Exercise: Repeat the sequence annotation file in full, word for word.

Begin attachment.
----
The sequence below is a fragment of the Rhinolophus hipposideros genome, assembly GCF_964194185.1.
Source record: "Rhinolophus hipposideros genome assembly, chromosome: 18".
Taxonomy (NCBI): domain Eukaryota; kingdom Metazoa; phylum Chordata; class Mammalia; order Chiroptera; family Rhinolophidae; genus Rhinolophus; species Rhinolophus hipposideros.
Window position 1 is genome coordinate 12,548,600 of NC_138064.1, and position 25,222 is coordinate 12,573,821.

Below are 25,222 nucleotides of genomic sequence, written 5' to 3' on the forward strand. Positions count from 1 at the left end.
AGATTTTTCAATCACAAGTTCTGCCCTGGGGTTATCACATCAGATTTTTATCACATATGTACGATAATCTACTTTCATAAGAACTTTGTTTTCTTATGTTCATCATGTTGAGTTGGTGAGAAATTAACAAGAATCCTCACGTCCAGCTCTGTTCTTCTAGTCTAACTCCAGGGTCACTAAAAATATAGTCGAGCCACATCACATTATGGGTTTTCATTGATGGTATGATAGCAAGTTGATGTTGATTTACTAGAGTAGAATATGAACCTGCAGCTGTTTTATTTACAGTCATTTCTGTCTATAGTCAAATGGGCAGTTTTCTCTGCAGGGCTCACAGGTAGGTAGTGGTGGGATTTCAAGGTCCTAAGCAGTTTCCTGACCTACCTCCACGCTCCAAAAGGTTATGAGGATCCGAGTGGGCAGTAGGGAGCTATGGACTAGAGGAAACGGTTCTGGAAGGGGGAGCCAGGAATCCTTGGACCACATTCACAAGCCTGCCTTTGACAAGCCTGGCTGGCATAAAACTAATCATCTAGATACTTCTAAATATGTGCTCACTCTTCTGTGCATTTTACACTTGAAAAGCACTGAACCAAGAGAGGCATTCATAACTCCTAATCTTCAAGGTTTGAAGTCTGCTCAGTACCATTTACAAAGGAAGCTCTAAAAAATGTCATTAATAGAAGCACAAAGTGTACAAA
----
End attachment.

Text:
The sequence below is a fragment of the Rhinolophus hipposideros genome, assembly GCF_964194185.1.
Source record: "Rhinolophus hipposideros genome assembly, chromosome: 18".
Taxonomy (NCBI): domain Eukaryota; kingdom Metazoa; phylum Chordata; class Mammalia; order Chiroptera; family Rhinolophidae; genus Rhinolophus; species Rhinolophus hipposideros.
Window position 1 is genome coordinate 12,548,600 of NC_138064.1, and position 25,222 is coordinate 12,573,821.

Below are 25,222 nucleotides of genomic sequence, written 5' to 3' on the forward strand. Positions count from 1 at the left end.
AGATTTTTCAATCACAAGTTCTGCCCTGGGGTTATCACATCAGATTTTTATCACATATGTACGATAATCTACTTTCATAAGAACTTTGTTTTCTTATGTTCATCATGTTGAGTTGGTGAGAAATTAACAAGAATCCTCACGTCCAGCTCTGTTCTTCTAGTCTAACTCCAGGGTCACTAAAAATATAGTCGAGCCACATCACATTATGGGTTTTCATTGATGGTATGATAGCAAGTTGATGTTGATTTACTAGAGTAGAATATGAACCTGCAGCTGTTTTATTTACAGTCATTTCTGTCTATAGTCAAATGGGCAGTTTTCTCTGCAGGGCTCACAGGTAGGTAGTGGTGGGATTTCAAGGTCCTAAGCAGTTTCCTGACCTACCTCCACGCTCCAAAAGGTTATGAGGATCCGAGTGGGCAGTAGGGAGCTATGGACTAGAGGAAACGGTTCTGGAAGGGGGAGCCAGGAATCCTTGGACCACATTCACAAGCCTGCCTTTGACAAGCCTGGCTGGCATAAAACTAATCATCTAGATACTTCTAAATATGTGCTCACTCTTCTGTGCATTTTACACTTGAAAAGCACTGAACCAAGAGAGGCATTCATAACTCCTAATCTTCAAGGTTTGAAGTCTGCTCAGTACCATTTACAAAGGAAGCTCTAAAAAATGTCATTAATAGAAGCACAAAGTGTACAAA